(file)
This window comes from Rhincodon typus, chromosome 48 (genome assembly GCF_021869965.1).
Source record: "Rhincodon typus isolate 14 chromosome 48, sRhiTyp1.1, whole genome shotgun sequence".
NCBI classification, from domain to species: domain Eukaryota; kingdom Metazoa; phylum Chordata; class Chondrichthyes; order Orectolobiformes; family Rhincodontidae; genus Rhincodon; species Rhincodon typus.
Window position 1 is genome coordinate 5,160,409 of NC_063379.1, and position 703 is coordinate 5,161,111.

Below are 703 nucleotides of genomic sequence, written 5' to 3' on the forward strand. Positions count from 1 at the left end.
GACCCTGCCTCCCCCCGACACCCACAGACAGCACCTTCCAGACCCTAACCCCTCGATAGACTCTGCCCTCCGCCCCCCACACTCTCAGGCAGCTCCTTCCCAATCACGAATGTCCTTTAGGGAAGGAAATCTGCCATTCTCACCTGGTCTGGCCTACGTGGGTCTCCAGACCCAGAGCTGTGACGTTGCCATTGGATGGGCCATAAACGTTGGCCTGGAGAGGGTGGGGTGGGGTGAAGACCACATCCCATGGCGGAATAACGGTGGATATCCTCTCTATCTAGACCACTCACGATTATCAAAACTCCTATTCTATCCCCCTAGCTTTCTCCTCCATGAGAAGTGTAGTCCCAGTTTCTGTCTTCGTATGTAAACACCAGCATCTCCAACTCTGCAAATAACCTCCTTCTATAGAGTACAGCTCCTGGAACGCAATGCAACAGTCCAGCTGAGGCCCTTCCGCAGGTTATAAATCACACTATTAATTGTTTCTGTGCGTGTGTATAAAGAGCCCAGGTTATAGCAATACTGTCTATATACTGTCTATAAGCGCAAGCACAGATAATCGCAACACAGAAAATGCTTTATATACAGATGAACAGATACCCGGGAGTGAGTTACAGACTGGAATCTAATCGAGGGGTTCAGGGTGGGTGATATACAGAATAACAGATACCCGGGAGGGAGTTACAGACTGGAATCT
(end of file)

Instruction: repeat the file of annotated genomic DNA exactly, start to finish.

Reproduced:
This window comes from Rhincodon typus, chromosome 48 (genome assembly GCF_021869965.1).
Source record: "Rhincodon typus isolate 14 chromosome 48, sRhiTyp1.1, whole genome shotgun sequence".
NCBI classification, from domain to species: domain Eukaryota; kingdom Metazoa; phylum Chordata; class Chondrichthyes; order Orectolobiformes; family Rhincodontidae; genus Rhincodon; species Rhincodon typus.
Window position 1 is genome coordinate 5,160,409 of NC_063379.1, and position 703 is coordinate 5,161,111.

Below are 703 nucleotides of genomic sequence, written 5' to 3' on the forward strand. Positions count from 1 at the left end.
GACCCTGCCTCCCCCCGACACCCACAGACAGCACCTTCCAGACCCTAACCCCTCGATAGACTCTGCCCTCCGCCCCCCACACTCTCAGGCAGCTCCTTCCCAATCACGAATGTCCTTTAGGGAAGGAAATCTGCCATTCTCACCTGGTCTGGCCTACGTGGGTCTCCAGACCCAGAGCTGTGACGTTGCCATTGGATGGGCCATAAACGTTGGCCTGGAGAGGGTGGGGTGGGGTGAAGACCACATCCCATGGCGGAATAACGGTGGATATCCTCTCTATCTAGACCACTCACGATTATCAAAACTCCTATTCTATCCCCCTAGCTTTCTCCTCCATGAGAAGTGTAGTCCCAGTTTCTGTCTTCGTATGTAAACACCAGCATCTCCAACTCTGCAAATAACCTCCTTCTATAGAGTACAGCTCCTGGAACGCAATGCAACAGTCCAGCTGAGGCCCTTCCGCAGGTTATAAATCACACTATTAATTGTTTCTGTGCGTGTGTATAAAGAGCCCAGGTTATAGCAATACTGTCTATATACTGTCTATAAGCGCAAGCACAGATAATCGCAACACAGAAAATGCTTTATATACAGATGAACAGATACCCGGGAGTGAGTTACAGACTGGAATCTAATCGAGGGGTTCAGGGTGGGTGATATACAGAATAACAGATACCCGGGAGGGAGTTACAGACTGGAATCT